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The neglected rich

By Adithya Pradyumna
on September 14, 2015

The population of the world can be understood in terms of the “haves” and the “have-nots”. As has been pointed out by many, the new Sustainable Development Goals (SDGs) are intended for both developed and developing countries, unlike the MDGs which were largely focused on improving the situation in developing countries. In addition, in a world where the difference between at least some “developed” and “developing” countries has decreased in recent decades, the new SDG agenda also has implications for the haves and the have-nots within developed, emerging and developing countries. More specifically, Goals 12 to 16, which are about sustainable consumption, production, and conservation, speak directly to the haves (the other goals do so more indirectly). Simplifying the new agenda a bit, the SDGs can be thought of, at least in principle, as an effort to reduce the excesses of the haves, and enable access to basic needs for the have-nots, so that in the end, everybody would have at least as much as is needed for a dignified life, without trespassing of planetary boundaries.

For the purpose of this blog, we define the “haves’ here in line with a recent paper by Edward & Sumner, comprising both the “prosperiat” (the global top 10 percent — or 700 million people with a consumption of $30 or more per day; the prosperiat includes the so called  1 % and 0.01%, but clearly goes beyond this category of super-rich) and the “securiat” (people who live on $10-30 a day; i.e. the 1.5 billion people who are secure from falling back into absolute poverty but not (yet) prosperous). As for the “have-nots”, they are made up of the “global destitute” (less than $2 – estimated at one billion people) and the “global absolute poor” (less than $4 – estimated at 2.5 billion people); to a lesser extent, “the precariat” ($4-10 a day – insecure 2 billion people) can also be considered part of the have-nots, as access to basic services is not guaranteed for them.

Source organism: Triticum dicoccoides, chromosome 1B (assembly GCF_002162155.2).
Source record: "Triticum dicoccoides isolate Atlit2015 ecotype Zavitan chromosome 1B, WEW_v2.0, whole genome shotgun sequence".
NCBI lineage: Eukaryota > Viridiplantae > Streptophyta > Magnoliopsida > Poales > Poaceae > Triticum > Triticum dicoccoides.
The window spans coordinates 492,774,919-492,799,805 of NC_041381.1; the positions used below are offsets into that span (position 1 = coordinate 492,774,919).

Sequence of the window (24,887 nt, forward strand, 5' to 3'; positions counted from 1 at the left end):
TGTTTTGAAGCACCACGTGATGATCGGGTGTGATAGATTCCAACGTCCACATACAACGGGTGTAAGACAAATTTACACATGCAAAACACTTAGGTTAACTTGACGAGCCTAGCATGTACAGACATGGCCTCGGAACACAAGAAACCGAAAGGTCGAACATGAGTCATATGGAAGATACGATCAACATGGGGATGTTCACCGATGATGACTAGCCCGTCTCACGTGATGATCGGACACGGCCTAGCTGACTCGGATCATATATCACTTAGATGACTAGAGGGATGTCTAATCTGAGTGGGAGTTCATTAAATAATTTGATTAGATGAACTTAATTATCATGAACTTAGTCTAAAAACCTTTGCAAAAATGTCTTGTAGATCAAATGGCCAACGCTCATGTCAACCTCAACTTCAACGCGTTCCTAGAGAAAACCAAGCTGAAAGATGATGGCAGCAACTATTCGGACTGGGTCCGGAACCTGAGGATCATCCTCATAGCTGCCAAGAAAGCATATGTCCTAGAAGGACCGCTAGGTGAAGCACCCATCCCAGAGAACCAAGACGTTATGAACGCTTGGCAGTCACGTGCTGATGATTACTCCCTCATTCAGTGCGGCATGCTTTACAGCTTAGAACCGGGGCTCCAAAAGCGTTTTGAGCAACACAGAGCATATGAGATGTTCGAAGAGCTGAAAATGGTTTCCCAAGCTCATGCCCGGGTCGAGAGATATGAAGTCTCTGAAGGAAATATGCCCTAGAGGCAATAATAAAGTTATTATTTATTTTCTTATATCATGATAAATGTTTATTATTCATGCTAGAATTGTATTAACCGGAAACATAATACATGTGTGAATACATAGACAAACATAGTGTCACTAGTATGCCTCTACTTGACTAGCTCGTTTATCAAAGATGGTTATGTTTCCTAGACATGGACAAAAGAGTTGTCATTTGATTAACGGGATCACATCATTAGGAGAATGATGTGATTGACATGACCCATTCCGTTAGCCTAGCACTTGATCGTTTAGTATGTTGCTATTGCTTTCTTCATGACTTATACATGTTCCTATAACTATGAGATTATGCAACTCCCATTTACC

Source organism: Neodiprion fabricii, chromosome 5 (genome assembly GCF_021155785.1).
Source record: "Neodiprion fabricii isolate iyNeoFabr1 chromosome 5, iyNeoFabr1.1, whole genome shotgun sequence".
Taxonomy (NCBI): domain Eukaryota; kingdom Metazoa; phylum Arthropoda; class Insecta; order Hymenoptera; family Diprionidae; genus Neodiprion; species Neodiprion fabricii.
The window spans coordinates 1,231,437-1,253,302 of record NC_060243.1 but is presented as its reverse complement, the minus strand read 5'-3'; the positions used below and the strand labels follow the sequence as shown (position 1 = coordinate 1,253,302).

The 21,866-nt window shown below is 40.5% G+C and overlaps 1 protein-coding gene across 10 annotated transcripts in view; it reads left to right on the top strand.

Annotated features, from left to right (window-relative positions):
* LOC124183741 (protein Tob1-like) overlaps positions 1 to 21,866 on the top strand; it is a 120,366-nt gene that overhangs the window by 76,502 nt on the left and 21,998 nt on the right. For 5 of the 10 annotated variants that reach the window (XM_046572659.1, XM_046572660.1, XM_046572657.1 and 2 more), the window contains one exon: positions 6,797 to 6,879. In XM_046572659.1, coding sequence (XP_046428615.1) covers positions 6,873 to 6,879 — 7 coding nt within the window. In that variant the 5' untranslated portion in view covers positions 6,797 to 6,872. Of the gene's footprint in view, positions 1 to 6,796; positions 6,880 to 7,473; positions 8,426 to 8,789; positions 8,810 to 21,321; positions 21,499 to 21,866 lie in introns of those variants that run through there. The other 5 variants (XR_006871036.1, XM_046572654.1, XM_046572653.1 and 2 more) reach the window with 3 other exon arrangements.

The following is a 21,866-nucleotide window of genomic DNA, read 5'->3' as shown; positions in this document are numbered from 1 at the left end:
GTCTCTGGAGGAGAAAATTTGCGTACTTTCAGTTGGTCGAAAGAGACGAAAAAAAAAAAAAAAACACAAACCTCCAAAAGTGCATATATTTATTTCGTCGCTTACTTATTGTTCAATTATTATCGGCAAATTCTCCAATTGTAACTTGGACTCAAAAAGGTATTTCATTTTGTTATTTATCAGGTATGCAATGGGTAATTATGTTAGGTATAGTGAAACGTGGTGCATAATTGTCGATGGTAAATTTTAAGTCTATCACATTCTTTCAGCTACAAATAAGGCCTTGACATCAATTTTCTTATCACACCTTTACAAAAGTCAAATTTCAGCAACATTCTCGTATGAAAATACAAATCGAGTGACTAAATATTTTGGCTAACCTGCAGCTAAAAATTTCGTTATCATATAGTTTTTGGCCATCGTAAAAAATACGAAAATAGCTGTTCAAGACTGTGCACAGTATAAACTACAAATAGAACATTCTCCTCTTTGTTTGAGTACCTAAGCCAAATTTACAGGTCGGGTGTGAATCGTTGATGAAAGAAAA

Until now, governments, NGOs and philanthropists have been mainly talking or working towards addressing the basic needs of the have-nots, while the rich – i.e. the “haves” – were largely unhindered in their quest for acquiring more, and more, and more. Grassroots organisations have become experts in building communities amongst the poor, and in engaging with these groups towards their development. Conversely, and unfortunately, there has not been much work towards engaging with the rich, especially in the context of changing their behavior and reducing their excesses (which many of them/us still feel not necessary to reduce, by the way, as we don’t consider our behavior as ‘excessive’). Yet, at exceptional times in history, including during the world wars, everything was rationed so that everyone got enough of what was needed (as described by Naomi Klein in This Changes Everything), or at least portions were more or less divided evenly. In the new SDG era, we’re nowhere near yet, even if more and more rich begin to have a vague notion that we can’t continue this way.

How have “the rich” been engaged in developmental discussions until now? The ultra-rich have been drivers of economic policy (for better or for worse, see their activities in the financial sector, including in tax havens), providers of employment; the more progressive ones among them are also active as philanthropists. The rest of the rich (i.e. the bulk) have mostly been consumers, employees, and are driving through their sheer mass also the (direction of the) world economy. Several campaign groups have sought the support of some of the Super-Rich (with Bill Gates as the most prominent example) towards specific social justice issues and to fund campaigns. The rest of the rich have largely been supportive of the status quo (read liberalization and privatization) on developmental policies, and are by and large adhering to capitalism (whether the Anglo-saxon or softer European version, or “made in China” state capitalism), even if sometimes reluctantly. Occasionally they voice opinions on social issues such as corruption and gender equality.

But if we really want “to leave no one behind” in the SDG era, it is time to zoom in (more) on the behavior of the rich, broadly defined as we do here. While governments have a key role in terms of ensuring that appropriate policies are in place to reduce excess consumption and consumerism among the rich, the success of the implementation will also depend on a shift in the mindset of the rich.